Category Archives: Process

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Alaska Trip Part 2 – Friday June 3rd, rest and a little bit of sight seeing

Not knowing how my body would react to the Day of Travel, Scott and I planned for a very mellow first few days in Juneau. On Friday we did breakfast at the hotel, then walked down to the cruise ship docks to catch the Mount Roberts Tram. There were only two ships in port in the morning and they were only just starting to off load passengers for day tripping, so it was pretty mellow.

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Cruise ships at their docks and one seen from above.

The hardest part for me actually was the fact that all the boats and their attendant vans and buses meant that there was a lot of vehicle exhaust which I am allergic to. With my mask on it wasn’t too bad, but Scott got several lungs full of the stuff plus a burst of fake scents when we passed one of the perfume heavy gift shops.

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The Mount Roberts tram takes visitors up the side of Mt. Roberts and over the trees of the temperate rain forest. It took me a moment to digest the idea of this chilly damp city having a rain forest, but that combination is part of why they do. Mt. Roberts is part of the Tongass National Forest and is rich in plant and animal life including Douglas Fir and Western Hemlock trees, many of whom were dripping with pale green lichen, and an array of sub-alpine meadow flowers, grasses and ferns. We didn’t see any of the animal life, but we did hear a whole lot of birds.

thumb_IMG_4885_1024Mount Roberts as seen from the base / Tram statio  thumb_IMG_4883_1024   thumb_IMG_4887_1024

the Gastineau Channel as seen from Mount Roberts / Trees and lichen

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 Snow Crooked Pine trees  / Narcissus Anemone

The two trams that carry visitors up the mountain are decorated in traditional Tlingit designs for Raven and Eagle. The images represent the two moieties of the Tlingit and Haida people. “Tlingit people and Haida people are born into their identity through a matrilineal clan system: One’s identity is established through the mother’s clan. All Haida and Tlingit clans are organized into two major moieties: Eagle and Raven. In Tlingit, Yeil is Raven and Ch’aak is Eagle (Wolf is sometimes used interchangeably with Eagle). Each clan is made up of clan houses.” - http://www.ccthita.org/about/history/

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At the top of the run we were let out at the visitors center, which has a restaurant that we didn’t try, and two gift shops with lots of artwork and crafts from local artists, which we did indulge in. There was also this really gorgeous beaded hanging / art piece suspended from the ceiling over one of the main stairwells. Within the beads is an image of a forest (at the bottom edge) and a river with salmon leaping up stream. The work, created in 1998 by Bill Hudson and Clarissa Rizal called “Salmon Return”, was a commission from the Mount Robert’s Tram for the stairwell of their visitor center. “It portrays the yearly return of the Salmon People, shown swimming up a cascading waterfall made of approximately 180,000 glass and crystal beads. The sculpture is approximately 21 feet long, and about 5 feet wide at the bottom.” – Bill Hudson Productions

thumb_IMG_4852_1024“Salmon Return”  by Bill Hudson and Clarissa Rizal

There is also a movie theater that shows the documentary “Seeing Daylight” (Turns out you can purchase a copy of the DVD here )which is about the local Tlingit people, their history, myths, and customs. Its a lovely piece and hit me right in the thinky thoughts so now I have ideas churning in my brain about the similarities in how native cultures personify and interact with the land and Powers, and how there must have been a Norse and Celtic tradition in a similar vein. The artist and anthropologist in me has a whole lot of research to do.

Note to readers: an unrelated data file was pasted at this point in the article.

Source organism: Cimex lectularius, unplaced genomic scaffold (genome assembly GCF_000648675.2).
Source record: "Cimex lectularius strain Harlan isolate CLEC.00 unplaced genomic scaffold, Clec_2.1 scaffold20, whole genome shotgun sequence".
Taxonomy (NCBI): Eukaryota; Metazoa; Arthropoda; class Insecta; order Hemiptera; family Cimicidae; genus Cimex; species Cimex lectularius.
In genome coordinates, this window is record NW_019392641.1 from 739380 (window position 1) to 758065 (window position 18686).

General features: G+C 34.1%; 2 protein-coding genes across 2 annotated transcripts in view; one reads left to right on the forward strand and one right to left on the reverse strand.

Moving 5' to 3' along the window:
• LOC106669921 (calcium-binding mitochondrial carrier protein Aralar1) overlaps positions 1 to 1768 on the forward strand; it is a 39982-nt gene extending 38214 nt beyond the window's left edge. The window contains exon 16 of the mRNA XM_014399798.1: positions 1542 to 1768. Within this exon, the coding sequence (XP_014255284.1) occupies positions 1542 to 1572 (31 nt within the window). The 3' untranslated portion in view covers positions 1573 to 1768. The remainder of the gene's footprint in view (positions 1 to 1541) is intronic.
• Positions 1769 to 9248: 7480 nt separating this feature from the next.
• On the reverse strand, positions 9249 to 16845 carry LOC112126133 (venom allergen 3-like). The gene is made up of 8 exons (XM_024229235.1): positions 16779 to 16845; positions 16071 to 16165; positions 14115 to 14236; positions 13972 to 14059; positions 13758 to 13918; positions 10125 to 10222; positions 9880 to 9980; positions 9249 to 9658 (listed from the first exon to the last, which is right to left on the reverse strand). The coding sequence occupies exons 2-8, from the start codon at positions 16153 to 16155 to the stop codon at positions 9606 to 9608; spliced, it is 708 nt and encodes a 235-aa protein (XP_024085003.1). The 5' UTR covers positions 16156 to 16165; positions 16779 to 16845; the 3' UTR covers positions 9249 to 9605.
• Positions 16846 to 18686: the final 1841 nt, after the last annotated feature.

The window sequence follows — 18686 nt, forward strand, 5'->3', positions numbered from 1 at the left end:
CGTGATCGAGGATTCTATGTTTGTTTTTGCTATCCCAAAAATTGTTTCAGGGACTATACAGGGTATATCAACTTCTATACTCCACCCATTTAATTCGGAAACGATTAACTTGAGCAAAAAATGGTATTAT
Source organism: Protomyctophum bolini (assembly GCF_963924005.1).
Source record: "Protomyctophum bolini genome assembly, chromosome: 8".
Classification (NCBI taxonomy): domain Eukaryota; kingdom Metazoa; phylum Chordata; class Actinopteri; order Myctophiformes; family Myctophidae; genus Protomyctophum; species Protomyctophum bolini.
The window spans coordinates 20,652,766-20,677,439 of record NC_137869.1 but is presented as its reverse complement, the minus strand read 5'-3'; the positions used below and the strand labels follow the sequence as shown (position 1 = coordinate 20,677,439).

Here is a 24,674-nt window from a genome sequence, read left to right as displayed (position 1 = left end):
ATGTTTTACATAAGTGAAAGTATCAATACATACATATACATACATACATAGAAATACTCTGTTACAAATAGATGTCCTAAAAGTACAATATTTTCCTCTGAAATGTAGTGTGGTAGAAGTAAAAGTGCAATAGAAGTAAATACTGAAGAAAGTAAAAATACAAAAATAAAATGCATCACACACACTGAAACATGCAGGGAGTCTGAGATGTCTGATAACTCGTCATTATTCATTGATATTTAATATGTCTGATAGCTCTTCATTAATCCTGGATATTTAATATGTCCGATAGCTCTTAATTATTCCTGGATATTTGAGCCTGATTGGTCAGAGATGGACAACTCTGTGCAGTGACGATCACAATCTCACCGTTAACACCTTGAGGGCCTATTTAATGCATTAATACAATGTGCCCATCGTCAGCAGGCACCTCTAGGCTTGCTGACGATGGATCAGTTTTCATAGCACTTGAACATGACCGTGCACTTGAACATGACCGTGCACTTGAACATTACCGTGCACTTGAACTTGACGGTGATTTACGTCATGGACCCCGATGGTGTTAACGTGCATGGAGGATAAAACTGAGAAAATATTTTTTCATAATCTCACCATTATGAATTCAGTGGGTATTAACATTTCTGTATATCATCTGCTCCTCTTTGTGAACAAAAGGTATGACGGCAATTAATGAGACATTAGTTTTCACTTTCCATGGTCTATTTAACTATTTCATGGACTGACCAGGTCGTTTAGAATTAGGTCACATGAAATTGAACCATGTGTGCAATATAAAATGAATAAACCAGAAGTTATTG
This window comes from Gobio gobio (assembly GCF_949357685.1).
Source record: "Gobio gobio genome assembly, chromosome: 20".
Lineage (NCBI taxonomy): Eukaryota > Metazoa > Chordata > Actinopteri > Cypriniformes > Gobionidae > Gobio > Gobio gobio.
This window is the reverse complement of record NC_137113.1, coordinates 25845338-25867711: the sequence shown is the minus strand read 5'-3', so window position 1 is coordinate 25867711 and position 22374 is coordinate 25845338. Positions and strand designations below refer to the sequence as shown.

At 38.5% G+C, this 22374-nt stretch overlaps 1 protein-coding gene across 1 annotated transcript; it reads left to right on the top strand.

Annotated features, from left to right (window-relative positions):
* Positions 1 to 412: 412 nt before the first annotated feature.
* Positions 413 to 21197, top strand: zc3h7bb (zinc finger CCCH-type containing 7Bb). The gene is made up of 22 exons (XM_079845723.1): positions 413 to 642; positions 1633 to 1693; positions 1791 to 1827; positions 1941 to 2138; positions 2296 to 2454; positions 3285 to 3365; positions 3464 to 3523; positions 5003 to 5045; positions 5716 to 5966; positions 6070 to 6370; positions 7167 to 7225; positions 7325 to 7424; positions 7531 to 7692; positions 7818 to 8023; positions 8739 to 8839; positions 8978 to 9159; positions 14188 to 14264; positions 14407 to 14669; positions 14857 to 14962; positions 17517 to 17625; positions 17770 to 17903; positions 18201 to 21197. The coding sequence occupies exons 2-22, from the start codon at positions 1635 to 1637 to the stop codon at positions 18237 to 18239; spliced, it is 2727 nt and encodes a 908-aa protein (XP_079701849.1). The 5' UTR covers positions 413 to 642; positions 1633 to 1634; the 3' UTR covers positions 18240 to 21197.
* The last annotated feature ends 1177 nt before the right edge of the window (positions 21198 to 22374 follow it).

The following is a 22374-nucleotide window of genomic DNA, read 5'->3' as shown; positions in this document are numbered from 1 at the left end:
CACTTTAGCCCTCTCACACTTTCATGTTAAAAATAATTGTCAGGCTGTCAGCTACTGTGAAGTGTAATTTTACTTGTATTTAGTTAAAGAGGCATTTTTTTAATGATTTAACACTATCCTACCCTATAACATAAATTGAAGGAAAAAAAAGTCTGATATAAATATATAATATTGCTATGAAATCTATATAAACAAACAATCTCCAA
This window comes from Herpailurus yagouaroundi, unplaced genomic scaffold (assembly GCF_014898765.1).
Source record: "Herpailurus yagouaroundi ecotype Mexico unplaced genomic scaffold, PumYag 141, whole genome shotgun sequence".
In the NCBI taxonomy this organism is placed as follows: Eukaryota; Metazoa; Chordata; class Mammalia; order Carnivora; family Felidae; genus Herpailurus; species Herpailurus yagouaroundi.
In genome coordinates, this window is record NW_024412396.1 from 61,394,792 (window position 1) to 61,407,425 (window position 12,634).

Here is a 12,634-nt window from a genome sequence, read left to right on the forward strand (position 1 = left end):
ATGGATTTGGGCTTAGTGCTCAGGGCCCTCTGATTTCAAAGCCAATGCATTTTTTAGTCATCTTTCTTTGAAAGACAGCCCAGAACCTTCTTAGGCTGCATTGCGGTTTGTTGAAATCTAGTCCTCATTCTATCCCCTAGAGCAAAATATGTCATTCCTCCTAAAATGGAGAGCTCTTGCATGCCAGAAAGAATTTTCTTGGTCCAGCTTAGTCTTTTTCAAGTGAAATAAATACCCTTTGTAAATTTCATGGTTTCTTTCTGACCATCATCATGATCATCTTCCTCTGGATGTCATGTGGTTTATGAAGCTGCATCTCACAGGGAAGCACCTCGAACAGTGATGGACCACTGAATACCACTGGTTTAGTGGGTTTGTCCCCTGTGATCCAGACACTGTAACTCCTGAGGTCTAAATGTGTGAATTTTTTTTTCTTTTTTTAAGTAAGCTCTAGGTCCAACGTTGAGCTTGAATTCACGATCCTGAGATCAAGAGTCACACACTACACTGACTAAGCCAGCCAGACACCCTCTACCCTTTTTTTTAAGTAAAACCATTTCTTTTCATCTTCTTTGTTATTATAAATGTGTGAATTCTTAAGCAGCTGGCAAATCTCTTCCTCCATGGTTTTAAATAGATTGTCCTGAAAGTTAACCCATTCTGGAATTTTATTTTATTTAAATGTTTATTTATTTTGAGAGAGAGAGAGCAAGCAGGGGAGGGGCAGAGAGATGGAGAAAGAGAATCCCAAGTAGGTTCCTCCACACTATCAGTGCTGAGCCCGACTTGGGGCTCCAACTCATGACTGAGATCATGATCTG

The center also houses a rescued Bald Eagle named Lady Baltimore. She was found shot through the beak and right wrist and either as a result of that, or of the fall after, her left retina tore so she has no depth perception which means she is unable to safely fly or hunt in the wild. She is cared for on the mountain by the Juneau Raptor Center .

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After visiting with Lady Baltimore we walked a little ways up one of the trails to get a sense of the foliage and view from the top – both of which are glorious, and then took the tram back down the mountain.

We grabbed lunch at the docks in another of the local spots then trudge home, wiped out, to take a long lie down.

After our nap, we walked over to the less touristy end of the docks to purchase tickets on a day long fjord and ice burg cruise for Saturday, then walked the couple of blocks up to the Sealaska Heritage Center.

Sealaska Heritage was founded in 1980 by Sealaska after being conceived by clan leaders, traditional scholars and elders at the first Sealaska Elders Conference. During that meeting, the Elders likened Native culture to a blanket. They told the new leaders that their hands were growing weary of holding onto the metaphorical blanket, this “container of wisdom.” They said they were transferring this responsibility to Sealaska, the regional Native corporation serving Southeast Alaska. In response, Sealaska founded Sealaska Heritage to operate cultural and educational programs. The late George Davis (Kichnáalx—Lk’aanaaw) of Angoon spoke these memorable words:

“We don’t want what you did here to only echo in the air, how our grandfathers used to do things… Yes. You have unwrapped it for us. That is why we will open again this container of wisdom left in our care.”

Sealaska Heritage is governed by a Board of Trustees and guided by a Council of Traditional Scholars and a Native Artist Committee. - http://www.sealaskaheritage.org/about

(I didn’t manage to take a photo of the lovely facade of the building, but there is this nice one from the Sealaska Heritage website)

Along with several other shops and galleries, the Center participates in Juneau’s First Friday’s open house. The Center was showing an exhibit of Tlingit art, featuring local artists and a native children’s dance group. We were too early for the kids, but got to see the exhibit and happily fell into the centers gift shop. We also poked our heads into several of the other galleries and shops. One of the more intriguing ones was a shop called Trickster Company which features work by local artists, most of whom are exploring the blend between traditional styles and contemporary ideas and techniques. They have a lot of very cool work. One of my favorites was this one of Light sabers by Rico Worl!

And then it was back to the hotel to fall the frak over.